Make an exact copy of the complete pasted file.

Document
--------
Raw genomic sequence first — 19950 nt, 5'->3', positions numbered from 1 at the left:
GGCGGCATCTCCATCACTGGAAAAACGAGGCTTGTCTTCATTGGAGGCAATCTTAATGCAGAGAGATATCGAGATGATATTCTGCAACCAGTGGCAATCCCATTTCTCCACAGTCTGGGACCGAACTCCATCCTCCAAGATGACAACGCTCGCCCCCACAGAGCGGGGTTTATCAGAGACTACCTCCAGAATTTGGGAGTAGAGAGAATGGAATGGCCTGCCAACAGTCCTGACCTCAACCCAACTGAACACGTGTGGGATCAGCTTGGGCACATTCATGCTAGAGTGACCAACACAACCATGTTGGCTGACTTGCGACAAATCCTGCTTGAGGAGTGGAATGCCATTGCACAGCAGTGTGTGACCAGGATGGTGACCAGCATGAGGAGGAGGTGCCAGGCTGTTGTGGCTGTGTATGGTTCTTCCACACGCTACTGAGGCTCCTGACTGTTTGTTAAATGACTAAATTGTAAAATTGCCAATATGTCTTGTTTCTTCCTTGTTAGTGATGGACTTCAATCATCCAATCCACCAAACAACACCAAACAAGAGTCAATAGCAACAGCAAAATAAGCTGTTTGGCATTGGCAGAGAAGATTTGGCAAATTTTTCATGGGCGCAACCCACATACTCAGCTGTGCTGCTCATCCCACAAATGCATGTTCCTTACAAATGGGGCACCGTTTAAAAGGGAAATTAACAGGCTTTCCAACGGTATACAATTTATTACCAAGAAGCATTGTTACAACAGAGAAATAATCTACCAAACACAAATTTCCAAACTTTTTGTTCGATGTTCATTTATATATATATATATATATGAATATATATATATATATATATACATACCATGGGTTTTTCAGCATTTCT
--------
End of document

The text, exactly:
Raw genomic sequence first — 19950 nt, 5'->3', positions numbered from 1 at the left:
GGCGGCATCTCCATCACTGGAAAAACGAGGCTTGTCTTCATTGGAGGCAATCTTAATGCAGAGAGATATCGAGATGATATTCTGCAACCAGTGGCAATCCCATTTCTCCACAGTCTGGGACCGAACTCCATCCTCCAAGATGACAACGCTCGCCCCCACAGAGCGGGGTTTATCAGAGACTACCTCCAGAATTTGGGAGTAGAGAGAATGGAATGGCCTGCCAACAGTCCTGACCTCAACCCAACTGAACACGTGTGGGATCAGCTTGGGCACATTCATGCTAGAGTGACCAACACAACCATGTTGGCTGACTTGCGACAAATCCTGCTTGAGGAGTGGAATGCCATTGCACAGCAGTGTGTGACCAGGATGGTGACCAGCATGAGGAGGAGGTGCCAGGCTGTTGTGGCTGTGTATGGTTCTTCCACACGCTACTGAGGCTCCTGACTGTTTGTTAAATGACTAAATTGTAAAATTGCCAATATGTCTTGTTTCTTCCTTGTTAGTGATGGACTTCAATCATCCAATCCACCAAACAACACCAAACAAGAGTCAATAGCAACAGCAAAATAAGCTGTTTGGCATTGGCAGAGAAGATTTGGCAAATTTTTCATGGGCGCAACCCACATACTCAGCTGTGCTGCTCATCCCACAAATGCATGTTCCTTACAAATGGGGCACCGTTTAAAAGGGAAATTAACAGGCTTTCCAACGGTATACAATTTATTACCAAGAAGCATTGTTACAACAGAGAAATAATCTACCAAACACAAATTTCCAAACTTTTTGTTCGATGTTCATTTATATATATATATATATATGAATATATATATATATATATATACATACCATGGGTTTTTCAGCATTTCT